When I wrote my resignation letter and got it signed by my boss, all I had to do was to submit it to the director of human resources to make it effective. I will never forget when the letter passed through the narrow role of the mailbox, where a hand couldn’t fit in. I was living in a very stable job, with a good salary for life, at a walking distance from home, in the heart of one of the best places to live in Belgium. It was strange, but the decision to leave was made with no regrets. I was educated in a family of entrepreneurs and we love taking risks. So, my definition of stable job is the one that keeps me fed with constant challenges. From my perspective, my mission has been accomplished in Belgium.
The next step was to sell the car. The task I thought would be the most challenging one took less than 24 hours to get done. I didn’t know there was such a high demand for that model to the point of having two buyers at the same time in my front door. The money we made was good but our logistics got completely disorganized. Everything had to be done by walking or with the help of friends and neighbors, for whom we are eternally grateful. Getting rid of the car was also a good thing. We got more contact with nature, we built the habit of walking to school, to shopping and to work, and we got the entire family fit.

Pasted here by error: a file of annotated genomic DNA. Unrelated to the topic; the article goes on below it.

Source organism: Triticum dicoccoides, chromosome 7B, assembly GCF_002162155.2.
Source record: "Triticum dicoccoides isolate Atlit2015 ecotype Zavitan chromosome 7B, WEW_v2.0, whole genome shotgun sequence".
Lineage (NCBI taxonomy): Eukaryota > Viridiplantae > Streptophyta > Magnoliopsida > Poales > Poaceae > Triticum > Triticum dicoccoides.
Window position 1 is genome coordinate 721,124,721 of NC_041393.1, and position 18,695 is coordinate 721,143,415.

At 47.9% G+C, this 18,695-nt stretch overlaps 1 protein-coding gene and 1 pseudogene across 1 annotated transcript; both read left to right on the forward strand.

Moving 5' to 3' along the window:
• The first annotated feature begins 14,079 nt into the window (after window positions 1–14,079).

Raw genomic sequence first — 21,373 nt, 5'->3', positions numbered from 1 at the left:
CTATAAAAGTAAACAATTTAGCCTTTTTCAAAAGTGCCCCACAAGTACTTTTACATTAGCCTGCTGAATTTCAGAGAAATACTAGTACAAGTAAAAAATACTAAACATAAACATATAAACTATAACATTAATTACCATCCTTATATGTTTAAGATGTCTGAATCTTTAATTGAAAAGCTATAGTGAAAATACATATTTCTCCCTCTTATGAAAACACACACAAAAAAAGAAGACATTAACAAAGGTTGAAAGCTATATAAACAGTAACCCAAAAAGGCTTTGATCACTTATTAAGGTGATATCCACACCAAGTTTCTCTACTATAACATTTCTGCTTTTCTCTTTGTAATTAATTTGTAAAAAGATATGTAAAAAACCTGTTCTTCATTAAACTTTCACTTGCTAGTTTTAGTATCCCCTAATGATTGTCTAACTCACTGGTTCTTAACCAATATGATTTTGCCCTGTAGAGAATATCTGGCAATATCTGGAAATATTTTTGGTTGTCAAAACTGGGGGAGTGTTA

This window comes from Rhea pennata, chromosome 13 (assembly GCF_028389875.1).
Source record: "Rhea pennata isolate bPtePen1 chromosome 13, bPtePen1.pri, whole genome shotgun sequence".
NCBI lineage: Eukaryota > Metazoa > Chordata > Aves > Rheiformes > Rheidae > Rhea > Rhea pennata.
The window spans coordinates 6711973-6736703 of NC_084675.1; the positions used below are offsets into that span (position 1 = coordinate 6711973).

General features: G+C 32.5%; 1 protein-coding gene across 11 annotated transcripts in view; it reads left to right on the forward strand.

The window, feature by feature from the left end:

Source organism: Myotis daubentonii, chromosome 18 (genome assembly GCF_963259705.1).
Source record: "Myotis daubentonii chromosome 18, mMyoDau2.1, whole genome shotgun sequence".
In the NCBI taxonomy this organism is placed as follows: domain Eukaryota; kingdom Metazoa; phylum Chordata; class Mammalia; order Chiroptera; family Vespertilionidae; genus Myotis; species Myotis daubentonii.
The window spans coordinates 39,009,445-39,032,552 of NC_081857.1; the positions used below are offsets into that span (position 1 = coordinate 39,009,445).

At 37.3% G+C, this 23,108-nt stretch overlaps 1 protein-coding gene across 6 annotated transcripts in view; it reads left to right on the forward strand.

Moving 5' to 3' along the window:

With no car, selling stuff with some value was epic. We realized too late that the bigger is your home the more stuff you buy to fill in all empty spaces. We got things we used too much, some with no use at all and others we bought twice because we didn’t know we already had them. We sold a lot of stuff in the neighborhood flea market at super affordable prices, but sales were much more effective through internet, where we could sell larger things at a better price. Every buyer had to pass by to pickup their items, and we ended up meeting very different people. We got enough money to pay for all four one-way tickets to Canada.